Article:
As the organisers roll out plans for the 69th edition of the 2020 Dusi Canoe Marathon from 27 to 29 February the debate around insisting that paddlers portage around Taxi Rapid on the first stage of the race is dominating local canoeing circles.
at the Umpetha Challenge in October, the first of the season’s races on the Msindusi River, organisers made the rapid a compulsory portage in an effort to minimise the number of athletes that fell ill with “Dusi Guts” stomach problems after the race.
This rapid has developed significantly in recent years and is now a big drop where paddlers, particularly paddlers in the front of a K2 getting immersed in the river at a section of the river that had been suspected of being a known source of ecoli pollution that causes the stomach complaints.
After the Umpetha Challenge a survey that 96% of the 109 paddlers that took part in the race had no stomach complaints, with just two reported cases of upset stomachs.
That is in sharp contrast to the worrying figure of 66% of participants in last year’s Dusi Canoe Marathon falling ill with “Dusi Guts”.
However a few weeks later the Supa Quik Fezela Challenge was held over the same section of river, and the hosts gave paddlers the option of shooting Taxi Rapid, which almost all of the 106 finishers did. The post-race survey showed that only two of the 72 respondents fell ill after the race.
“This is important information as we monitor the river closely as part of our drive to ensure the health and safety of every paddler in this year’s Dusi,” said race committee head Shane Le Breton.
He added that the survey results needed to read in conjunction with the river water quality reports for the corresponding period before jumping to any conclusions about making Taxi Rapid a compulsory portage.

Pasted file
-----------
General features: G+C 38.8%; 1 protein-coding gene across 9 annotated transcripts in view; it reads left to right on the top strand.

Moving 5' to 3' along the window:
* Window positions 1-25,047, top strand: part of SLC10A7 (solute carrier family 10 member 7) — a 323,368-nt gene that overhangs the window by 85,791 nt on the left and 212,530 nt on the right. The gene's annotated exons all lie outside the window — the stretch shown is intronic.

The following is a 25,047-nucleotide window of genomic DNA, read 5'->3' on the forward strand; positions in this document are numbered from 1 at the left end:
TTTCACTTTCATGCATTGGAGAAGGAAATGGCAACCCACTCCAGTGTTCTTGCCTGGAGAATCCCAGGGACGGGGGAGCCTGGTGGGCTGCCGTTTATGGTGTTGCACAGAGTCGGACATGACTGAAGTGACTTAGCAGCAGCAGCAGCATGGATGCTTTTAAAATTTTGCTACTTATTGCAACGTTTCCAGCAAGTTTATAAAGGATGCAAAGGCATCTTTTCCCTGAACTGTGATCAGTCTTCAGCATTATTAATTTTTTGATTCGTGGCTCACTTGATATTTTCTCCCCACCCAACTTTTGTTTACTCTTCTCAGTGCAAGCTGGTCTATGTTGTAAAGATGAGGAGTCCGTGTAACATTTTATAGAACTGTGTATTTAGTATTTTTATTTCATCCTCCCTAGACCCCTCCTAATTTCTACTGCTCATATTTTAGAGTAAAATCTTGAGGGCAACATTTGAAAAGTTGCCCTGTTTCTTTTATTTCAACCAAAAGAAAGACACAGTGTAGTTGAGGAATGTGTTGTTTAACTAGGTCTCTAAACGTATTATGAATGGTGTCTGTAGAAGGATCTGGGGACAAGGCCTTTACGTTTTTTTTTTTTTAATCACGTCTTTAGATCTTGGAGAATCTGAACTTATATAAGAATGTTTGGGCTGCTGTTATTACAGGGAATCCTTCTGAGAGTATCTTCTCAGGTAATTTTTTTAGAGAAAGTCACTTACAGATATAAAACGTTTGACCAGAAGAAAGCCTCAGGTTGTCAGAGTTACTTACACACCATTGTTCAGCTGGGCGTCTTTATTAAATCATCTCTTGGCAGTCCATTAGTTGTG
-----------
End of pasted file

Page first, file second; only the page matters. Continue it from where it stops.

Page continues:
“For the Dusi, we will be testing river with DUCT thoroughly, and if the results show that the ecoli levels in the river are high, it makes sense to keep paddlers away from the affected areas,” he said. “If the levels are low then we will allow paddlers to decide if they want to shoot Taxi Rapid.”
Taxi Rapid is above the outflow of the Darvil Water Treatment and the confluence of the troubled Baynespruit.
One of the paddler in favour of portaging around Taxi Rapid is multiple Dusi champion Martin “The Dusi Duke” Dreyer, who will be returning to the Dusi in February to paddle with his wife Jeannie.
“Just be sensible,” said Dreyer. “We all know that this section of river carries a higher risk of contamination, so start the day well hydrated and then don’t take any drinking bottles with you at the start of the race.
“Once you get to Campbell’s Farm portage you can get a drinking bottle or bladder from your seconds. That is an hour into the race, and it is fine to go without juice for that length of time, especially if it means reducing or eliminating the risk of getting sick,” he added.